Wiz is 20.

    diagnosis'd with Aspergers, adhd, odd, Obsessive Compulsive Disorder (OCD), starting at age 7.

    Graduated high school with-o suppports and did college prep plus a vocational program. Is in college now and doing very well. Has a group of very close friends and a larger group of regular friends.

    work? Will graduate college and will likely work a normal life and be able to function like a normal adult with no supports other than family.

    When Wiz was 11-15 or 16, I was pretty sure he would end up in prison for hurting someone. I figured if we both survived, I would be visiting him in prison because he seriously hurt someone, probably me. Age 14 I took the drastic step of having the Sheriff remove him and he ended up living with my parents. He really NEEDED to be an only child at that point and he was able to turn things totally around. I hate that I had to do that, but in the same situation I would do it again. I was focused on keeping us all alive. period.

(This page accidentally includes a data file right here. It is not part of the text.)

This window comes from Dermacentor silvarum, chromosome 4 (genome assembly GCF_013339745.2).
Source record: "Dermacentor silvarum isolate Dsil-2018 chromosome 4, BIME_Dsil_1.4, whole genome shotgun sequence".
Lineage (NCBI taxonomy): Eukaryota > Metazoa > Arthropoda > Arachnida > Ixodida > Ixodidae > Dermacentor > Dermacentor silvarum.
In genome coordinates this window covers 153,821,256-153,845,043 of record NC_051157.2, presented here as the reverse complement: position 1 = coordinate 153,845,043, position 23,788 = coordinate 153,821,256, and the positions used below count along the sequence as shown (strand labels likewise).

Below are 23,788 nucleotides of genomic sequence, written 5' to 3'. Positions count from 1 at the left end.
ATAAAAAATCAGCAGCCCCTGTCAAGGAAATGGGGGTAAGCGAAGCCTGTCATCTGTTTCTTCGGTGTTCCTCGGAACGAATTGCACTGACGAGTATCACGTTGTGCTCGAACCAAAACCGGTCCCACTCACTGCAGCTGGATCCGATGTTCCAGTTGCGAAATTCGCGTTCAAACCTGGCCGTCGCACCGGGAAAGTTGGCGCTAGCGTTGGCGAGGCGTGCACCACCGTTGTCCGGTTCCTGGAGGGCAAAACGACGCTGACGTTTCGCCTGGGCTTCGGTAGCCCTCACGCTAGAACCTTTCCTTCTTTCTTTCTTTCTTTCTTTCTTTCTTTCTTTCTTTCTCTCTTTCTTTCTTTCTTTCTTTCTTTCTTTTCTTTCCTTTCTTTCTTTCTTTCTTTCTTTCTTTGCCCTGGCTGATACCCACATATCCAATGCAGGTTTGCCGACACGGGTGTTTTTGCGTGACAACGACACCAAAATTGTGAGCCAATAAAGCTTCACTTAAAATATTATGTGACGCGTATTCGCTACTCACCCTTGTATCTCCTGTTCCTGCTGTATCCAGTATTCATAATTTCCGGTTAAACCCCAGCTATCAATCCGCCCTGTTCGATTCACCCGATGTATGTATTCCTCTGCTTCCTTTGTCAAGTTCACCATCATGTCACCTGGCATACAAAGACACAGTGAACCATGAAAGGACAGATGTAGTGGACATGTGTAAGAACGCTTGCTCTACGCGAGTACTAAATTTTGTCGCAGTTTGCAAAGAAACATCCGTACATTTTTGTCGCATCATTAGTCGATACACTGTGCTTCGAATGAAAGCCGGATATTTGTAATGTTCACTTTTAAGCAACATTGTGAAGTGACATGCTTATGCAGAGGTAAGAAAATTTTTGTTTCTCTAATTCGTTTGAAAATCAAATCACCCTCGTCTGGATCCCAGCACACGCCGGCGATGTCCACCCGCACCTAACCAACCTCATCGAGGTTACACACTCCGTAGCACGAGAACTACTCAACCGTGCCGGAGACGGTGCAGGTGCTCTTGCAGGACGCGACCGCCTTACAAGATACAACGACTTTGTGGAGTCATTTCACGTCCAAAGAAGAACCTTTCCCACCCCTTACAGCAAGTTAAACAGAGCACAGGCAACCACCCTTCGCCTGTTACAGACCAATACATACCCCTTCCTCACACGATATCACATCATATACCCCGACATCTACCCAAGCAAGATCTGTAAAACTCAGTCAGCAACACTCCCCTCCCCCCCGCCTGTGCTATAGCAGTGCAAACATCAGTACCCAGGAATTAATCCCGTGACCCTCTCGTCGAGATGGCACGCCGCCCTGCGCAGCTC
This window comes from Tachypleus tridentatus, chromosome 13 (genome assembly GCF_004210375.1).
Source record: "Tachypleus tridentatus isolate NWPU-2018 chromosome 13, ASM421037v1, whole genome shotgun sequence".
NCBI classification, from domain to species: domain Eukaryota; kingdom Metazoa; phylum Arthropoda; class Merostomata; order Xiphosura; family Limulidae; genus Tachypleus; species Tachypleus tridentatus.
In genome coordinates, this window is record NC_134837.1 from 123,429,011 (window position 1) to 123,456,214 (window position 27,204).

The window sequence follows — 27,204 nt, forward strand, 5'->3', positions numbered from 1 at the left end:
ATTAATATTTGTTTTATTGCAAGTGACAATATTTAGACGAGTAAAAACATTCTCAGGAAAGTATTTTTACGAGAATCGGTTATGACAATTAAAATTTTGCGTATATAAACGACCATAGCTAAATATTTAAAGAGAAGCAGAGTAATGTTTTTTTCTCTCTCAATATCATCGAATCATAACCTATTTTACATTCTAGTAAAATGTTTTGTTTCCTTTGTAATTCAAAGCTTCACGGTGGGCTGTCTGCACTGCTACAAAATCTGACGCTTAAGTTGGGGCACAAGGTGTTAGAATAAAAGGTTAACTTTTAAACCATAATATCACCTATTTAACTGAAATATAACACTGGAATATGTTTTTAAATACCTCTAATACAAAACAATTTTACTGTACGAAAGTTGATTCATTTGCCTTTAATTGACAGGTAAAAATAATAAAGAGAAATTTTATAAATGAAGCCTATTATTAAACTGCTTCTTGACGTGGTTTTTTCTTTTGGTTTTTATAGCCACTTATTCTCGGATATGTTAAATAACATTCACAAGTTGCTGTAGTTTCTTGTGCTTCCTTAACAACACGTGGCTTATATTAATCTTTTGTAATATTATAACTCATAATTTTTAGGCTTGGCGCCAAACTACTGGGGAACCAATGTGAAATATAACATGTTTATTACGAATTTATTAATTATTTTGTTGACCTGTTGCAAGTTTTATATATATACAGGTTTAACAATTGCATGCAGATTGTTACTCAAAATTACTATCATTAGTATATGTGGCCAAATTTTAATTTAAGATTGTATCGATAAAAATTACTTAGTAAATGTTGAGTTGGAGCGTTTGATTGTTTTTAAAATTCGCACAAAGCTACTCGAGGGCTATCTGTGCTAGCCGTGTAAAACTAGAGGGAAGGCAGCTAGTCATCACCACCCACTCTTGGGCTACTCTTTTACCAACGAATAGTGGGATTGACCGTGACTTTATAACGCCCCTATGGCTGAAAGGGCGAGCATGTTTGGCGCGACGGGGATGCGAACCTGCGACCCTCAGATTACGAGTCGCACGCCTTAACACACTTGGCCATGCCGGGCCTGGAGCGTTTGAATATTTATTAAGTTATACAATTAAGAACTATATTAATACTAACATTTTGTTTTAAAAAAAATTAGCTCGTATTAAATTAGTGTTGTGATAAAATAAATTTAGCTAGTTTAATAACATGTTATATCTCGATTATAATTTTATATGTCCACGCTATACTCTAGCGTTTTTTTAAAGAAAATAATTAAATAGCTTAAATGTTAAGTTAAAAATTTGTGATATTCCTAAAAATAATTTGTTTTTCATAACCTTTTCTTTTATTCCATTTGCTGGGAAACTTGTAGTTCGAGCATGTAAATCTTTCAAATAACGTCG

So life and my difficult child are pretty darn amazing now. He may not live up to societies expectations given his gifts, but he will be able to manage his lfie and should hae a fairly normal life. If he needs help, it will be there for him as much as he will accept.